Toshiba's latest ultrabook offering in India, the Satellite U840 retails for roughly Rs. 53500. It faces some stiff competition from HP (Envy 4) and Samsung (Series 5). What we cannot get around is the fact that while the rivals are offering pretty powerful graphics with their ultrabooks in the same price range, Toshiba has sent out the U840 with just integrated graphics. System performance overall is fine, but the rivals tend to make more sense because of the better graphics option for that light gaming session.
Budget ultrabooks are no longer inferior to their more expensive cousins, with the recent trends pegging them firmly in the “powerful” category. All that performance, and without barely any compromise with battery life. Toshiba, unfortunately, hasn’t reached the doors of that kingdom yet!
Build & Design
With the frankly brilliant HP Envy 4 still very much fresh in our memory, the Toshiba Satellite U840 will have to do some real hard work to impress us. We fish it out of the box, and it reminds us of the Acer Aspire S3 ultrabook. The brushed metal on the lid and the palmrest has pretty much the same colour, and the dollop of plastic on the underside completes the package. The overall design has a sophisticated look to it, with the not shiny but brushed look. Additionally, the darker colour tone looks slightly better than the brighter Aspire S3.
However, the build of the Satellite U840 is nothing to be excited about. While there is a lot of metal used around the entire ultrabook, it still has some flimsy bits to it. The lid can be twisted a bit, something that isn’t possible with the HP Envy 4. However, the palmrest area is a lot more solid than on the Aspire S3, and offers the same solid feeling as the Envy. The display doesn’t move around when typing on the lap, an issue we faced with the much more expensive elder sibling – the Portege Z830.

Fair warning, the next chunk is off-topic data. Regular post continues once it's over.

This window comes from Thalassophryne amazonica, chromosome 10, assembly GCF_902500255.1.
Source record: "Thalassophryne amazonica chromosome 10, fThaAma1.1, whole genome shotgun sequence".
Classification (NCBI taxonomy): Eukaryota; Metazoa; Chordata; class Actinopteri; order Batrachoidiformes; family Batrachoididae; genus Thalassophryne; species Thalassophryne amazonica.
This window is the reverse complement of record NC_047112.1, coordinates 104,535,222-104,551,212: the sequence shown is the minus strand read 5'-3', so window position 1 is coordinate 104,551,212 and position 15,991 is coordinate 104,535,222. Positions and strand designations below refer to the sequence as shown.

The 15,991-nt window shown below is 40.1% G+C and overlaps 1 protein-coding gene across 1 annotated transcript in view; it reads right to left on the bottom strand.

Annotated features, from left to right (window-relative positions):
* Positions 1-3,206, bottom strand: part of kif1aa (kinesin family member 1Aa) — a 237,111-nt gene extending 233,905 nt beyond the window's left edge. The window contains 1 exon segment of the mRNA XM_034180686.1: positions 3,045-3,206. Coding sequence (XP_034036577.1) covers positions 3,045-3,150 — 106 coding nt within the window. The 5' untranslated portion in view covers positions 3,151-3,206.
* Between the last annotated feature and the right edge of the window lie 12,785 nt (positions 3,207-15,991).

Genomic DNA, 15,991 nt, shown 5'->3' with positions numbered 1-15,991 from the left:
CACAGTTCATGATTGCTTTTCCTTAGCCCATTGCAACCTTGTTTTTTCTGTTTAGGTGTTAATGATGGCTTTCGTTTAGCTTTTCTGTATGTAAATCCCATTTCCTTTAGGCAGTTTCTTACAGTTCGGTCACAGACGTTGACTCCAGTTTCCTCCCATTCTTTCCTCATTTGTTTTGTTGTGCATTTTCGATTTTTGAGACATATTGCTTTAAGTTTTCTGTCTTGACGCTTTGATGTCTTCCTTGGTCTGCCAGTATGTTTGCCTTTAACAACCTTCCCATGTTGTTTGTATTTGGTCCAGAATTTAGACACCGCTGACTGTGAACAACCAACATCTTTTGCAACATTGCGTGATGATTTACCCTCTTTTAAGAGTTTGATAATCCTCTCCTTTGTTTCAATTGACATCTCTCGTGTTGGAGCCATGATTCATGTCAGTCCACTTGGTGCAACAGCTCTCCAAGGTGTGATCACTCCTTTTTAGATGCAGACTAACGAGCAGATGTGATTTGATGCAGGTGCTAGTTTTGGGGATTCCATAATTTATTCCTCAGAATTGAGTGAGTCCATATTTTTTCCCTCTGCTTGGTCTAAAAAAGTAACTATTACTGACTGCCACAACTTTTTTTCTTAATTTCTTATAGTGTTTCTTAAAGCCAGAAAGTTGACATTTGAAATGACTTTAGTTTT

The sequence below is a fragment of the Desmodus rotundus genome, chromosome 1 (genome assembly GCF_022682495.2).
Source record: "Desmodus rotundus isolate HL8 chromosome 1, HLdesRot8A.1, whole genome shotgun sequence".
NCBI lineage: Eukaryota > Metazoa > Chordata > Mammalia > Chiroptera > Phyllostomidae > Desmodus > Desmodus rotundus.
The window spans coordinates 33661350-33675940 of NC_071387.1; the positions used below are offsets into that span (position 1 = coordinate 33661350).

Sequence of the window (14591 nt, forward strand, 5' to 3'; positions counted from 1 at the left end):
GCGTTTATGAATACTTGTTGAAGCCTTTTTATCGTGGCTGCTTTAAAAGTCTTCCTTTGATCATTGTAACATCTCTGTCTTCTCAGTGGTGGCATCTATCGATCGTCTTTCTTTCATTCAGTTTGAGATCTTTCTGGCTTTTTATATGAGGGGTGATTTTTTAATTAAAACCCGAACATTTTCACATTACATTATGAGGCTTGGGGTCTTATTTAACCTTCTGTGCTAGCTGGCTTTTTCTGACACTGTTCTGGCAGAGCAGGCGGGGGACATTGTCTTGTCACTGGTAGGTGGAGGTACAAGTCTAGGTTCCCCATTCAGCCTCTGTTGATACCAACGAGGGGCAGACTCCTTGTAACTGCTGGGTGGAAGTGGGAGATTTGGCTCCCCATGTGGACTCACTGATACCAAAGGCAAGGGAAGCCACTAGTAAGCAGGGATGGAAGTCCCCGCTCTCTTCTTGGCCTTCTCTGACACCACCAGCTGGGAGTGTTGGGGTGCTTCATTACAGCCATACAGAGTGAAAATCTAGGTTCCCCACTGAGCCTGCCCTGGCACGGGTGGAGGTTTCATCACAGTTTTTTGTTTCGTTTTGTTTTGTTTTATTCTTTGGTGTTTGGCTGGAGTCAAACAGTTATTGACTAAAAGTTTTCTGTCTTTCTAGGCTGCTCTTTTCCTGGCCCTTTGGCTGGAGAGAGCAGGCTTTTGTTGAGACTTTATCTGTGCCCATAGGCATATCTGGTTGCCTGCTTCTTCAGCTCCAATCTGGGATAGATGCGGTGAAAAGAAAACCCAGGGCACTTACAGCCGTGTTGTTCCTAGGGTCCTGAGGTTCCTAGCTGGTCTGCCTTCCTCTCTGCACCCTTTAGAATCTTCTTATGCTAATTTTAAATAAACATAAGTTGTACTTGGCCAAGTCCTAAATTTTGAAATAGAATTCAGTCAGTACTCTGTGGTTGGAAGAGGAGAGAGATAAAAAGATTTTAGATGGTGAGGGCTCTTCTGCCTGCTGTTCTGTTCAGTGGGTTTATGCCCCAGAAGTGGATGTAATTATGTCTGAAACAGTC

While most of the Toshiba Satellite U840 has a simple brushed metal look, the bezel is the cheap glossy plastic. This is the same complaint we had against even the Envy 4, because for all the good work done elsewhere on the Satellite U840, this stands out like a sore thumb.
Ports are placed on the two side spines of the Toshiba Satellite U840, with nothing on the front and the back. Actually, there could have been no ports on the front anyway, considering how slim it is. No optical drive, something that seems to have become the exclusive offering of the Samsung Series 5! Speaking of which, the Satellite U840 is definitely slimmer, and slightly lighter than both the Samsung Series 5 and the HP Envy 4.
For what is essentially an entry-level ultrabook, we couldn’t have asked for more in terms of the generous amounts of brushed metal used on the Toshiba Satellite U840. However, the likes of the HP Envy 4 seem to have set the benchmark higher than what was the norm till now. We like the understated looks of the package, with the idea being to make it universally acceptable.
Features & Specifications
For ultrabooks, the Ivy Bridge Core i5-3317U processor is the most popular one in ultrabooks these days. It is clocked at 1.7GHz, with Turbo Boost taking it to 2.6GHz. This is helped along by 4GB of RAM, with one free slot that lets you increase the memory to 8GB.
The 14-inch display size seems to be rather popular with ultrabooks, particularly the second generation ones. The resolution of 1366 x 768 pixels is pretty much standard fare across the board now as well. The Toshiba Satellite U840 display is reflective, and seems to be slightly more so than the Samsung Series 5, but on the same platform as the HP Envy 4. Native brightness is a tad higher than the HP, but it does not handle colours as well on the higher end of the brightness scale – but that is true for most displays. There is adequate crispness to make text readability comfortable, and also helps with the video playback quality.